Brandon Forbes leads the USGS hydrologic monitoring program that provides real-time water resource data in the State of Colorado.
Brandon started his career in 2008 as a Hydrologic Technician with the Arizona Water Science Center in Tucson. His work focused on streamgage calibration, surveying, and water-use investigations. In 2012, Brandon joined the team as a Hydrologist and focused his work on surface-water modeling to improve the understanding of ephemeral river channel processes. During that time his focus turned to the use of close-range remote sensing techniques using uncrewed aircraft systems to enhance data collection. Brandon also specialized in the response to natural disasters and led teams in the collection of information to better understand the effects of major riverine flooding in Texas, flooding and storm surge during Hurricane Harvey and Hurricane Maria and supported the response to the 2018 eruption of Kilauea.
In 2021, Brandon joined the Colorado Water Science Center as the Studies Section Chief of the Southeastern Office in Pueblo. Brandon worked with a team of Hydrologists and Hydrologic Technicians studying the water resources of the Arkansas River Basin. In 2022, Brandon became the Associate Center Director overseeing the Hydrologic Data Collection Program for the State of Colorado. Brandon works with a team of about 60 Hydrologic Technicians who maintain the roughly 355 streamgages, 110 raingages/meteorological sites, and 125 real-time water quality monitoring stations within Colorado.
Education and Certifications
MS University of Arizona in Ecohydrology. 2017
BS University of Arizona in Watershed Hydrology. 2010
Science and Products
Using small unmanned aircraft systems for measuring post-flood high-water marks and streambed elevations
Reach-scale monitoring and modeling of rivers--Expanding hydraulic data collection beyond the cross section
Modeling riparian restoration impacts on the hydrologic cycle at the Babacomari Ranch, SE Arizona, USA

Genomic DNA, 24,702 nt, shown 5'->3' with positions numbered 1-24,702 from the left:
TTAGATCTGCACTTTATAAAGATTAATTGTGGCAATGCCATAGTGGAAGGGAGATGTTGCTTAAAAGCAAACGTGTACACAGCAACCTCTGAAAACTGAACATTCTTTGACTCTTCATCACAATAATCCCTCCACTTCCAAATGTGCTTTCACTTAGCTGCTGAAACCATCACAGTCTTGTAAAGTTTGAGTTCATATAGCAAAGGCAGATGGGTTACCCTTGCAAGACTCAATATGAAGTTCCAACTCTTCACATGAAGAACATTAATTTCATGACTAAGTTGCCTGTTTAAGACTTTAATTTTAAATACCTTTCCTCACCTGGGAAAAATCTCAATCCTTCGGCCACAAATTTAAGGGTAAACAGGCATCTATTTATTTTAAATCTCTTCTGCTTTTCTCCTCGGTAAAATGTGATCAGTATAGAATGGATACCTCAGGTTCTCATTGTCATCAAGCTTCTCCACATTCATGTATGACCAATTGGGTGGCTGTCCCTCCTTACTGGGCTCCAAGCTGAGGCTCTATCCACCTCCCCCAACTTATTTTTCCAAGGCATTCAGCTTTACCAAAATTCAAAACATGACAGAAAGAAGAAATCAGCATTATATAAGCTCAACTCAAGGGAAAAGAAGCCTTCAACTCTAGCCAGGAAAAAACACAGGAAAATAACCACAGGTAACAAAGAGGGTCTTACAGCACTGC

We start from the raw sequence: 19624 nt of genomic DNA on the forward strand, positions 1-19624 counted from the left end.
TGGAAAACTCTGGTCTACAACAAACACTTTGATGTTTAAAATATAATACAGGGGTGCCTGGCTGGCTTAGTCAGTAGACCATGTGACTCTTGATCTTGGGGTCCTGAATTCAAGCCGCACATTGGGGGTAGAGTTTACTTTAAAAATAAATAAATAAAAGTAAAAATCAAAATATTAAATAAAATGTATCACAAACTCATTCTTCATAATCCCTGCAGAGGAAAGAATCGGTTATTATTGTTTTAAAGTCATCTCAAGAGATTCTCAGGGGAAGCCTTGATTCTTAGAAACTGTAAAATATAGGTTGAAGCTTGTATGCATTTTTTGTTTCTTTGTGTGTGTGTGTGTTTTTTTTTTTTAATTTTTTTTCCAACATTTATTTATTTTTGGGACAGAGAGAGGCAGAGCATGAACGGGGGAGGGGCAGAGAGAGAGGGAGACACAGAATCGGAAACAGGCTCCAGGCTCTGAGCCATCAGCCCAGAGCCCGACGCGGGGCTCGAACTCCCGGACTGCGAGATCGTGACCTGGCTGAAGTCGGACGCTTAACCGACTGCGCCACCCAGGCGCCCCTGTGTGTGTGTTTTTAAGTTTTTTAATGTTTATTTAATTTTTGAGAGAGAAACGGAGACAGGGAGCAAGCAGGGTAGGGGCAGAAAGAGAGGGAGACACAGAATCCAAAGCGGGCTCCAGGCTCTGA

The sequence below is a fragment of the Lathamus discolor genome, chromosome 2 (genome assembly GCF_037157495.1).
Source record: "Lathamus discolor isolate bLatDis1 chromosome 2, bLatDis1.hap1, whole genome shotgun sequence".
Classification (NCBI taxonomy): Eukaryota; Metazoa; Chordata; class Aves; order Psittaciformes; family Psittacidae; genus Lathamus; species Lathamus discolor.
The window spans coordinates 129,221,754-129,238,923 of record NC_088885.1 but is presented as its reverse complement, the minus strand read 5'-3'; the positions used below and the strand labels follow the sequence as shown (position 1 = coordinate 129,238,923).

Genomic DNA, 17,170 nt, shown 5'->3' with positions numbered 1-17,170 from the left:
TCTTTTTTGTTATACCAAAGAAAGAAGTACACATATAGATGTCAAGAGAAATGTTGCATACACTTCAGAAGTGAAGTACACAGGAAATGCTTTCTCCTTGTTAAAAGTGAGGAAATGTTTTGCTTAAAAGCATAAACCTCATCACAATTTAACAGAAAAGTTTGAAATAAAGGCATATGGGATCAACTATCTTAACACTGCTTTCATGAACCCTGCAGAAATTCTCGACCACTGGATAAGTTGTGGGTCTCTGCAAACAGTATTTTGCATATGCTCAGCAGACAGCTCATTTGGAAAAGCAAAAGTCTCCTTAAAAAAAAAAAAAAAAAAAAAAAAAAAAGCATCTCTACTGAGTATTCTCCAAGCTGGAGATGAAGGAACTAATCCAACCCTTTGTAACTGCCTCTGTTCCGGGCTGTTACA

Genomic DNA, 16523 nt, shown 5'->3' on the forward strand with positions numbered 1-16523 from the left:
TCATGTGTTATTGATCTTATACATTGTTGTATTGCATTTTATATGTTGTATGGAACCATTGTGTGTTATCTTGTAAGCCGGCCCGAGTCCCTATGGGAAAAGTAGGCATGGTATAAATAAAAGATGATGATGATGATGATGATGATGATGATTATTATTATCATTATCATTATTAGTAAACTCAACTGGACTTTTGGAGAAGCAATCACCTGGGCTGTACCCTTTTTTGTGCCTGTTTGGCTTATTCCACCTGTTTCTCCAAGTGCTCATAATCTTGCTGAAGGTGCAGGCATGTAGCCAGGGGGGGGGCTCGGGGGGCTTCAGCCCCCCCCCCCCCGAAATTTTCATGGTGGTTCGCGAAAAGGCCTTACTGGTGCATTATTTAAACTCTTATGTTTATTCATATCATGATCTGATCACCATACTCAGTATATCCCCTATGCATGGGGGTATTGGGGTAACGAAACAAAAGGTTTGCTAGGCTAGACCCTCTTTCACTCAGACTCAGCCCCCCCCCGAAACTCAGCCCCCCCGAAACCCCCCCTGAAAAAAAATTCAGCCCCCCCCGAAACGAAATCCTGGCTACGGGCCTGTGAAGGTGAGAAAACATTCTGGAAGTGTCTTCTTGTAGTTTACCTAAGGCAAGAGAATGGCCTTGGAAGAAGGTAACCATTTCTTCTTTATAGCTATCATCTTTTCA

Documentation of methods and inventory of irrigation data collected for the 2000 and 2005 U.S. Geological Survey Estimated use of water in the United States, comparison of USGS-compiled irrigation data to other sources, and recommendations for future comp
AzWSC Capabilities: Unmanned Aircraft Systems
High-Water Mark Survey of July 10, 2018, Flood at I-10 Frontage Rd at Twin Peaks Rd, Marana, AZ
Science and Products
Using small unmanned aircraft systems for measuring post-flood high-water marks and streambed elevationsFloods affected approximately two billion people around the world from 1998–2017, causing over 142,000 fatalities and over 656 billion U.S. dollars in economic losses. Flood data, such as the extent of inundation and peak flood stage, are needed to define the environmental, economic, and social impacts of significant flood events. Ground-based global positioning system (GPS) surveys of post-flood
Reach-scale monitoring and modeling of rivers--Expanding hydraulic data collection beyond the cross sectionFor over 125 years, the U.S. Geological Survey streamgage network has provided important hydrologic information about rivers and streams throughout the Nation. Traditional streamgage methods provide reliable stage and streamflow data but typically only monitor stage at a single location in a river and require frequent calibration streamflow measurements. Direct measurements are not always feasible
Modeling riparian restoration impacts on the hydrologic cycle at the Babacomari Ranch, SE Arizona, USAThis paper describes coupling field experiments with surface and groundwater modeling to investigate rangelands of SE Arizona, USA using erosion-control structures to augment shallow and deep aquifer recharge. We collected field data to describe the physical and hydrological properties before and after gabions (caged riprap) were installed in an ephemeral channel. The modular finite-difference flo
Documentation of methods and inventory of irrigation data collected for the 2000 and 2005 U.S. Geological Survey Estimated use of water in the United States, comparison of USGS-compiled irrigation data to other sources, and recommendations for future compEvery five years since 1950, the U.S. Geological Survey (USGS) National Water Use Information Program (NWUIP) has compiled water-use information in the United States and published a circular report titled "Estimated use of water in the United States," which includes estimates of water withdrawals by State, sources of water withdrawals (groundwater or surface water), and water-use category (irrigat
AzWSC Capabilities: Unmanned Aircraft SystemsThe Arizona Water Science Center (AzWSC) maintains a robust Unmanned Aircraft Systems (UAS) program, functioning as a regional field office for the USGS National Unmanned Projects Office (NUPO). We assist with close-range remote sensing data collection and processing for our regional and national cooperators including other Dept of Interior (DOI) Bureaus, while complying with all DOI and FAA...
High-Water Mark Survey of July 10, 2018, Flood at I-10 Frontage Rd at Twin Peaks Rd, Marana, AZA train derailment occurred in Marana, Arizona, on July 10, 2018. Runoff from a severe thunderstorm was flowing over the tracks at the time and may have contributed to the derailment. At the request of the Pima County Regional Flood Control District, USGS collected high-water marks for the flood event upstream from the derailment area.